Shimenawa (a sacred rope) (しめ縄)

Kami-dana are miniature Shinto altars kept in the home.

One important component of Shinto altars is a sacred rope called a Shimenawa. Shimenawa is a thick rope made of rice straw with zigzag-shaped paper strips called shide. A shimenawa separates the sacred space from the secular and protects the sanctuary within the altar from evil spirits and impurities.

Each year the shimenawa should be replaced with a new one after the altar was cleaned.

New year decorations and shimenawa sold in a grocerty store in December.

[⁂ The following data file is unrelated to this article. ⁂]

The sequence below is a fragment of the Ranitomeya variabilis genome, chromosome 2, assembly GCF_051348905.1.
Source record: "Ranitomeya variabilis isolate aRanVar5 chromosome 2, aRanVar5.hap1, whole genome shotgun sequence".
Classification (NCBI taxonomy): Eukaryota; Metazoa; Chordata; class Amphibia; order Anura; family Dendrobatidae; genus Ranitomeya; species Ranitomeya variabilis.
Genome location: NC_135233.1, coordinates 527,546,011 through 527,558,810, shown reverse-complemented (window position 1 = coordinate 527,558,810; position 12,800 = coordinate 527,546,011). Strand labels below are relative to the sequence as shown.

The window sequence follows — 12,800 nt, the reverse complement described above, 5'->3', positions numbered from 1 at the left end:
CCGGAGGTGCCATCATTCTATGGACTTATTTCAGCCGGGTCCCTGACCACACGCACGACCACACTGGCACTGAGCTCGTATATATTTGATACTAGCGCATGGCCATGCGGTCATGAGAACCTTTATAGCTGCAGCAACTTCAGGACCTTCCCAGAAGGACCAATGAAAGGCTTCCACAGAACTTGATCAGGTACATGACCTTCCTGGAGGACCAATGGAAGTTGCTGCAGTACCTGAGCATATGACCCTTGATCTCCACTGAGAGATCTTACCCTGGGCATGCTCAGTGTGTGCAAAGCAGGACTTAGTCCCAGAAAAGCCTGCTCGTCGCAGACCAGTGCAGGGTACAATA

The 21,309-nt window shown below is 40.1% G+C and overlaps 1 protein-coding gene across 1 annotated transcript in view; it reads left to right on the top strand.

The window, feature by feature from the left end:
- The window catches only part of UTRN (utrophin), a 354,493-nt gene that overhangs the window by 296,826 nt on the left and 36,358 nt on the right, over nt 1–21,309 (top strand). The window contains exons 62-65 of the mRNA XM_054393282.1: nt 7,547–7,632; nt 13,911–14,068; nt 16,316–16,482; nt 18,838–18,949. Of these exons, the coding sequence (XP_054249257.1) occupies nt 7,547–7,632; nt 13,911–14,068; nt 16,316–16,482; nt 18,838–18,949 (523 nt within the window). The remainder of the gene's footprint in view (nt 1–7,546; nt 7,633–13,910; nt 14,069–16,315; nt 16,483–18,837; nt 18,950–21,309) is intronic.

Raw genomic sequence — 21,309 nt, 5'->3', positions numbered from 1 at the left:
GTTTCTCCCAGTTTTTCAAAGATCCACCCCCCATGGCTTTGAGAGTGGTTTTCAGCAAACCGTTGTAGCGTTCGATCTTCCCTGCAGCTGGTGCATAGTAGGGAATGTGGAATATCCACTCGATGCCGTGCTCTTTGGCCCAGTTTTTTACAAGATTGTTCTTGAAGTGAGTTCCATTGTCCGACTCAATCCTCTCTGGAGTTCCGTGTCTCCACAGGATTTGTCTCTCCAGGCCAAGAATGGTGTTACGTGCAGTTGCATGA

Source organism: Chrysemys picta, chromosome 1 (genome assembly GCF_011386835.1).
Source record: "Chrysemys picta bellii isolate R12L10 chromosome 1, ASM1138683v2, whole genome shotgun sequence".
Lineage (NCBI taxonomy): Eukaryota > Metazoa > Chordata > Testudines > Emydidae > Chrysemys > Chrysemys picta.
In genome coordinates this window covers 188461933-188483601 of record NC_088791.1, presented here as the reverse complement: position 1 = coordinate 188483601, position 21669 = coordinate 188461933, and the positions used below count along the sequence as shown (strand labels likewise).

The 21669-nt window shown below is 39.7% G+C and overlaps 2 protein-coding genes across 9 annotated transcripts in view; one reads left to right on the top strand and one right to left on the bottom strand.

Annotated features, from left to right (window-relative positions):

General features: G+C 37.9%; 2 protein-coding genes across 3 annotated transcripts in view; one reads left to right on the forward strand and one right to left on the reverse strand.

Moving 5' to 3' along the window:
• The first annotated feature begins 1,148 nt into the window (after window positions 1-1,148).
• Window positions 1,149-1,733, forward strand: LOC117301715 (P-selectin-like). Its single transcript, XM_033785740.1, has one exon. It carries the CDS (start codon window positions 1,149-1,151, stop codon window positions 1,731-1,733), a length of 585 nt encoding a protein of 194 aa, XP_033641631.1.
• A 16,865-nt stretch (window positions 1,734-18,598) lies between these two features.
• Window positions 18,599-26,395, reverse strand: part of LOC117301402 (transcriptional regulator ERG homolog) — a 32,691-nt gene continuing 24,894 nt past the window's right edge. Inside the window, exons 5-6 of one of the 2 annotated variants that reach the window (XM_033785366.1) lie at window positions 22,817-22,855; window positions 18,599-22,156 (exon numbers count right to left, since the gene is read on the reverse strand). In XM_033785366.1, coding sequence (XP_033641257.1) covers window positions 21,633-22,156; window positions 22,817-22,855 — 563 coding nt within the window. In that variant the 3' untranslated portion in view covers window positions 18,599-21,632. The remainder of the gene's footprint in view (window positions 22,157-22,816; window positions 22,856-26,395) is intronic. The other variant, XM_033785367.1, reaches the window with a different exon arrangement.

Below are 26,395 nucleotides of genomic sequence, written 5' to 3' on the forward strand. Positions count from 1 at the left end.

It is traditional to replace the shimenawa near the end of the year except on December 29th and 31st. Replacing the shimenawa on the 29th is considered bad luck because of 20 (二重:double) 9(苦:sufferings/pains), which is a play on words. Replacing it on the 31st is called “Ichiya kazari (overnight decoration)” and is considered being rude to “Toshigami-sama” (the deity of the new year) because it is too close to the day the deity comes. Or there is another tradition that Toshigami-sama comes in the early morning on December 31st so it is too late to decorate the shiemenawa in the afternoon on December 31st.